Charlie Chaplin Short Comedy Classics: The Complete Restored Essanay & Mutual Collection (7 Discs) (R) product details page

Charlie Chaplin Short Comedy Classics: The Complete Restored Essanay & Mutual Collection (7 Discs) (R)

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The Little Tramp comes to America in Charles Chaplin's two-reeler Mutual film The Immigrant (1917), an early, astute combination of social satire and straight comedy. Casting a critical eye on Lady Liberty rhetoric about welcoming the huddled masses, Chaplin pointedly contrasts symbols of American freedom with the reality suffered by the Tramp and his fellow poverty-stricken arrivals, as they are roped in like cattle and treated roughly by immigration authorities. At the same time, Chaplin mines humor out of the Tramp's refusal to be brought low, whether he's fishing amid seasick travelers, negotiating the perilously rocking boat, fending off an arrogant waiter, or finding love with Edna Purviance. Chaplin's technical restraint let his mime and sly visual compositions speak for themselves. Chaplin was already a star from his work for Mack Sennett and a seasoned director from his Essanay shorts, but his twelve shorts for Mutual turned him into an international superstar; The Immigrant and Easy Street (1916) presaged the social commentary of such later Chaplin features as The Kid (1921) and The Gold Rush (1925). Lucia Bozzola, All Movie Guide

One of Charles Chaplin's most famous comedies, Easy Street is a superb example of the comedian's early work, a period in which he displayed an astounding streak of creative genius, making a series of stunning and deeply original comedy shorts on an absolute assembly-line basis. And yet, when he made Easy Street, Chaplin was coming to end of his two-reel period, and would soon embark on the series of feature films that would solidify his early reputation. Easy Street was made for the Mutual Film Corporation only four years before Chaplin directed his first feature, the deeply sentimental melodrama The Kid (1921), in which he co-starred with a young Jackie Coogan (who enjoyed a brief career renaissance in the '60s on the Addams Family TV series as Uncle Fester). In Easy Street, which Chaplin starred in and directed (albeit without screen credit) in addition to having created the story and worked on the screenplay with Vincent Bryan and Maverick Terrell, Chaplin's Tramp character winds up on the right side of the law for a change, as a policeman patrolling one of the toughest districts in town. The usual members of the Chaplin stock company are well in evidence; Edna Purviance is back as a mission worker whom The Tramp is smitten with; Eric Campbell plays the toughest bully on the block; and future Warner Brothers director Lloyd Bacon has an uncredited bit as a drug addict. The key set piece of film is undoubtedly the sequence in which The Tramp, unable to beat Eric Campbell's bully in a fight, finally resorts to sticking the bully's head in a gas street lamp. The bully is thus forced to inhale the gas and is knocked unconscious. Beating the bully up makes The Tramp the ruler of the district; suddenly he is a hero and takes to his new role with great satisfaction. There is a last-minute setback for The Tramp, however, as the bully escapes from jail and kidnaps The Tramp's precious mission worker. But then, accidentally sitting on a stray hypodermic needle left behind by one of the district's drug addicts, The Tramp is suddenly filled with the strength of ten men and cleans up the town in short order. One of Chaplin's best and most accomplished early shorts, Easy Street demonstrates again his keen skills as a farceur and his almost balletic movements as an actor. After Easy Street, Chaplin's status as a screen presence was iconic. Wheeler Winston Dixon, All Movie Guide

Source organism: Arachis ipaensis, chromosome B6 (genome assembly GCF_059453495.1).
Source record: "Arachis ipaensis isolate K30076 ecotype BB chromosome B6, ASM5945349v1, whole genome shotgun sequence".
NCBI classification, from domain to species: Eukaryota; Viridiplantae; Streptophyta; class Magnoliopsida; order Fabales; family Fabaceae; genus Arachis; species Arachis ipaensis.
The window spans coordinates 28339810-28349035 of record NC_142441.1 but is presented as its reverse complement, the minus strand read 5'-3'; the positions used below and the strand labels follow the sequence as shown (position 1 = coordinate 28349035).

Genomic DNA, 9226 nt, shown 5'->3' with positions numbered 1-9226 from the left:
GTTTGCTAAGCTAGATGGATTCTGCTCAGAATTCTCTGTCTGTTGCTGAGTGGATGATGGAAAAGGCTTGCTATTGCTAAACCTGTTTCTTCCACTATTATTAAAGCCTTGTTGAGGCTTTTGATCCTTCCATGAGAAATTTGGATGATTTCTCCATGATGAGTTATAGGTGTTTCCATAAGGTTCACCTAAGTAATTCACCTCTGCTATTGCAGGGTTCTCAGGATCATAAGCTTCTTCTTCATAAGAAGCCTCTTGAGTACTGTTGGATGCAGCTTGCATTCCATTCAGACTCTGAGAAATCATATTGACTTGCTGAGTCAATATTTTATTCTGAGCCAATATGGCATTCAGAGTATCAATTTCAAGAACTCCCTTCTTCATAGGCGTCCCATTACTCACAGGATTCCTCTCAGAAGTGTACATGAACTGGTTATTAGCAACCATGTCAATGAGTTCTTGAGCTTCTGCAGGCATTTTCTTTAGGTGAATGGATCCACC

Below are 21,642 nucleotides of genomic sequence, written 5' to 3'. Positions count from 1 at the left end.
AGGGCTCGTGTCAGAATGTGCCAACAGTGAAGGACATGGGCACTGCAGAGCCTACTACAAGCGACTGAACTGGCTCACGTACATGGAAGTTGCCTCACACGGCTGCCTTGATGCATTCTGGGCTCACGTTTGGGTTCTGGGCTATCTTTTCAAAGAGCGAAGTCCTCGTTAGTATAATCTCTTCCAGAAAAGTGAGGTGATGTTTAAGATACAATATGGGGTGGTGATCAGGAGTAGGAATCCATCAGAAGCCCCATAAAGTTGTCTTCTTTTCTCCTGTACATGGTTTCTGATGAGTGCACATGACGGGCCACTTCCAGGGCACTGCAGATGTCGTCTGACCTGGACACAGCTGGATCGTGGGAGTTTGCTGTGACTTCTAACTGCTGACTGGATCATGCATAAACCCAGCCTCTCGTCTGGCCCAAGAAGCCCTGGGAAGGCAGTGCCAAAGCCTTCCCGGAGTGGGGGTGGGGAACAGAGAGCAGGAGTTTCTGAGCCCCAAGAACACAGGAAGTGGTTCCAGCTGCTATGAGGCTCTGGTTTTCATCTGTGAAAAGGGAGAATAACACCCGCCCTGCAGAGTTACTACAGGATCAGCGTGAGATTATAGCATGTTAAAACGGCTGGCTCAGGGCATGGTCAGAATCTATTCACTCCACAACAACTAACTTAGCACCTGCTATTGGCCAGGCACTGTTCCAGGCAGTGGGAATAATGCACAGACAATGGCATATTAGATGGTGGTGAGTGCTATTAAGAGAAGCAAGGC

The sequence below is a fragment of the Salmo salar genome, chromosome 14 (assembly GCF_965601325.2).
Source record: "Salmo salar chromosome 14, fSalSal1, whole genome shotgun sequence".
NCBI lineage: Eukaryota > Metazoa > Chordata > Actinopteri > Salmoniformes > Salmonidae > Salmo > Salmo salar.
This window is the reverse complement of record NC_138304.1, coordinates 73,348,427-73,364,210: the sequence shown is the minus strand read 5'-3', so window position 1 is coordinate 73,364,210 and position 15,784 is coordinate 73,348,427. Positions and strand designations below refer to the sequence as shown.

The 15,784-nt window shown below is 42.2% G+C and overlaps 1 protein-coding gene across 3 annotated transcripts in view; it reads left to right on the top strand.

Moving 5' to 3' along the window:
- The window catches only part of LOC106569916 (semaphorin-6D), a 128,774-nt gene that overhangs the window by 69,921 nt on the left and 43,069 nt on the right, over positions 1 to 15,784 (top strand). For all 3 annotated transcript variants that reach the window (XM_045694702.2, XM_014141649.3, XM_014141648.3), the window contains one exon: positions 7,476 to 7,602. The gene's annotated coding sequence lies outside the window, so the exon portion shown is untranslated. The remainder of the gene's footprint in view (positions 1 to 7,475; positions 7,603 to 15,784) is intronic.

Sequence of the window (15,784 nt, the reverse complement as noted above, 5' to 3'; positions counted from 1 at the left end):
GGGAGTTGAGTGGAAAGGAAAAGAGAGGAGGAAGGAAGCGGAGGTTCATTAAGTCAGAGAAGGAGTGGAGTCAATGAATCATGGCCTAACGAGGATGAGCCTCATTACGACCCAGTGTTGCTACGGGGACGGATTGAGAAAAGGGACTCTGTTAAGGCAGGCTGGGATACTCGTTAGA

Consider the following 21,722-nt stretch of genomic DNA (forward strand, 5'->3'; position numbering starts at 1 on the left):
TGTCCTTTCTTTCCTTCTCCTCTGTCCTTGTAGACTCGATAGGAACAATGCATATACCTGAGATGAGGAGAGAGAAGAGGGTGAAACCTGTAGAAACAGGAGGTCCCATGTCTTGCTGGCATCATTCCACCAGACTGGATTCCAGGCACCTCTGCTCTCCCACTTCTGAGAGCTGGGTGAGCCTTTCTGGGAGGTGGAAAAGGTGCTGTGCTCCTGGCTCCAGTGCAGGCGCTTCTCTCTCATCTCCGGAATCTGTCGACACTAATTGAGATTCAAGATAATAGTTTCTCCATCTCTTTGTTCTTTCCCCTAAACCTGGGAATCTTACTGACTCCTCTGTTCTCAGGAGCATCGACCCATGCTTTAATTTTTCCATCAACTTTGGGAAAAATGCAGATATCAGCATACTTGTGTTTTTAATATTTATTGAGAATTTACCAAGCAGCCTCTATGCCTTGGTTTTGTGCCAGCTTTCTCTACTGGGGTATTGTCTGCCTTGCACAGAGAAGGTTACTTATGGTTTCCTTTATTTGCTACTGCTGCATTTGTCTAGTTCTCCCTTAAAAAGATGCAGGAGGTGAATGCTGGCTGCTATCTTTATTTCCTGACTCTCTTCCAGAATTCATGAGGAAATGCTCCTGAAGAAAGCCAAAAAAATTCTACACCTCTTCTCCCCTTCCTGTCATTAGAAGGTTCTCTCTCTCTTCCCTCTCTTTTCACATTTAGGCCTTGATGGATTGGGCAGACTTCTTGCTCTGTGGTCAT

One of Chaplin's most famous comedies for the Essanay Film Manufacturing Company, and one which helped to sharply define the persona of the Tramp character, The Tramp finds Chaplin directing himself as a hobo, adrift on the highway of life, when fate takes hand in his affairs. He comes across a young woman (Edna Purviance, one of Chaplin's most frequent leading ladies in his early comedies) who is being beset by a group of other hoboes (one of whom is played by Bud Jamison, who would later become a regular in the Three Stooges shorts at Columbia in the 1930s). Charlie steps in and beats them all up, throwing them in a lake in the process. The young woman takes The Tramp back to her father's farm, where Charlie tries and fails miserably at performing even the most menial chores, much to the young woman's amusement. Much of the film is taken up with these farm gags, and Chaplin builds up his timing perfectly, so that even the simplest task seems absolutely beyond his reach. When the gang of hoboes whom Charlie has beaten off before try to break into the house, Charlie once again comes to the rescue, hoping secretly that the young woman will find a place for him in her heart. Alas, she is already engaged (her fiancé is played by future director Lloyd Bacon, who also does double duty here as one of the hoboes in an obvious economic move), and Charlie is left to pen a farewell note and drift out of her life and into his next adventure, as the character of the Tramp must. In his unrequited quest for romance, Chaplin here is working on one of his favorite themes: the Tramp, unlucky in love, and beset from all sides by adversity, who nevertheless manages to triumph in a variety of small yet significant ways, and who, although capable of minor acts of larceny, is essentially the moral center of the universe he inhabits. Chaplin's star would continue to rise in his other films of the period; he was on his way to becoming one of the highest paid performers in the film industry, exerting total creative control over his films. Wheeler Winston Dixon, All Movie Guide